Here's to You: Eat right with color during National Nutrition Month
During the 2011 National Nutrition Month, the American Dietetic Association encourages everyone to add color and nutrients to meals through this year's theme: "Eat Right with Color."
Kristin Klinefelter, registered dietitian with Medsave Family Pharmacy and Wellness Center, said, "eating your colors" is a concept that all age groups can incorporate.
"No matter what kind of group or client I am talking to, I can incorporate education about the importance of colorful fruits and vegetables," she said. "Children love the challenge of 'rating their plate' to see what colors of the rainbow they are eating, and adults with all medical conditions or wellness goals can incorporate color and get excited about it."
Use this quick color guide to add color to meals and snacks:
Green produce indicates antioxidant potential and may help promote healthy vision and reduce cancer risks.
- Fruits: avocado, apples, grapes, honeydew, kiwi and lime.
- Vegetables: artichoke, asparagus, broccoli, green beans, green peppers and leafy greens such as spinach.
Orange and deep yellow fruits and vegetables contain nutrients that promote healthy vision and immunity, and reduce the risk of some cancers.
- Fruits: apricot, cantaloupe, grapefruit, mango, papaya, peach and pineapple.
- Vegetables: carrots, yellow pepper, yellow corn and sweet potatoes.
Purple and blue options may have antioxidant and anti-aging benefits and may help with memory, urinary tract health and reduced cancer risks.
- Fruits: blackberries, blueberries, plums, raisins.
- Vegetables: eggplant, purple cabbage, purple-fleshed potato.
Red indicates produce that may help maintain a healthy heart, vision, immunity and may reduce cancer risks.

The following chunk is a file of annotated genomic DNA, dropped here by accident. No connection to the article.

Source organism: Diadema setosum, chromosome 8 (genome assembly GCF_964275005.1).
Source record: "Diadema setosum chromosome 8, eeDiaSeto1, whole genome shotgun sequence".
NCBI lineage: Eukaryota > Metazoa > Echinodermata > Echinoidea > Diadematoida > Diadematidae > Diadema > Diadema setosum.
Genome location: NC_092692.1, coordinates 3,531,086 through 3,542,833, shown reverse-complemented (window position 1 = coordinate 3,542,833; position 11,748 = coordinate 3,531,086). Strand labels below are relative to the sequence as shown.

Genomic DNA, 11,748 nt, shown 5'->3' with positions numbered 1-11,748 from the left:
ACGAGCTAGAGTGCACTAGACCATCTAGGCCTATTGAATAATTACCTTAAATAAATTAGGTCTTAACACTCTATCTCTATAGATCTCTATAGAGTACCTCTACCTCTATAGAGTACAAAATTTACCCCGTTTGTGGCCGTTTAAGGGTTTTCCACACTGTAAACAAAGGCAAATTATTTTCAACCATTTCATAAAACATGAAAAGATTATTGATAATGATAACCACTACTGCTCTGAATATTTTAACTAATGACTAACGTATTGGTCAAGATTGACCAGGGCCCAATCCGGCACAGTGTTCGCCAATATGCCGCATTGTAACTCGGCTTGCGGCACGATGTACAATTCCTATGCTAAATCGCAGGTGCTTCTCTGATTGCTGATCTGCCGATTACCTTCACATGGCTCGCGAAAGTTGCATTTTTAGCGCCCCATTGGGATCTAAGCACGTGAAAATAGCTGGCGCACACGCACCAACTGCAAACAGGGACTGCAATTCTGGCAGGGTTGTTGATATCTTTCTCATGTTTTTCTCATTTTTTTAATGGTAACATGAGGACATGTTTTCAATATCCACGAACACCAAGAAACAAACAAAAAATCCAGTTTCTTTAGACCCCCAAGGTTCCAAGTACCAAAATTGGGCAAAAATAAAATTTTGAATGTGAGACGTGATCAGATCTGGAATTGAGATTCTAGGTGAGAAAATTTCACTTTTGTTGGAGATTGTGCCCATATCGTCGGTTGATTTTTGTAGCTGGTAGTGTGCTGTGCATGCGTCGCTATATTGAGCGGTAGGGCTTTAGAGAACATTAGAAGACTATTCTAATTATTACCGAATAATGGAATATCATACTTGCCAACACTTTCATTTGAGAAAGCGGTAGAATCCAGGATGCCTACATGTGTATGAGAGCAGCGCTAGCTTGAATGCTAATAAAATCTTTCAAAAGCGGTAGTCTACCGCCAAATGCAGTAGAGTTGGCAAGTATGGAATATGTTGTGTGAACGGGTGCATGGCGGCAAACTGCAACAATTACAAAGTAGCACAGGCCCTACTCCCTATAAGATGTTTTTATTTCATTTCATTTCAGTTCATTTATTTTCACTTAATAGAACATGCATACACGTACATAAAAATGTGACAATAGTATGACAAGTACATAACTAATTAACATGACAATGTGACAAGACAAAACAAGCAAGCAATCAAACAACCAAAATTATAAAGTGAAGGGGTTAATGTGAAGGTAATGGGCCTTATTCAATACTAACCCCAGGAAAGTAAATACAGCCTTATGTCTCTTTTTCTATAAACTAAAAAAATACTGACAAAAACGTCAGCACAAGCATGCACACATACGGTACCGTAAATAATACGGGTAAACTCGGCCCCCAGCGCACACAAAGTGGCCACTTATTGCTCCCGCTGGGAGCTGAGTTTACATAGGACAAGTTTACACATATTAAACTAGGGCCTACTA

- Fruits: cherries, cranberries, pomegranate, red/pink grape fruit, red grapes and watermelon.
- Vegetables: beets, red onions, red peppers, red potatoes, rhubarb and tomatoes.
White, tan and brown foods sometimes contain nutrients that may promote heart health and reduce cancer risks.
- Fruits: banana, brown pear, dates and white peaches.
- Vegetables: cauliflower, mushrooms, onions, parsnips, turnips, white-fleshed potato and white corn.
ADA Spokesperson Karen Ansel recommends choosing a variety of colors when shopping for seasonal fruits and vegetables.
"And for additional options in the color palette, choose frozen or dried fruits and vegetables available throughout the year," she said. "Instead of grilled chicken and mashed potatoes, consider painting a more colorful plate, such as grilled chicken topped with salsa, mashed sweet potato, asparagus and spinach salad with orange slices. A colorful meal is not only visually appealing, but it also contains a variety of nutrients and is quite flavorful."
For more information on how to "Eat Right with Color," visit ADA's National Nutrition Month website for a variety of helpful tips, fun games, promotional tools and nutrition education resources.
Those interested in nutrition counseling, can contact Kristin by email to set up an appointment. She can be reached at email@example.com or call me at MedSave at 759-1222.
Aimee Imhof is the marketing specialist for MedSave Family Pharmacy, at 759-1222.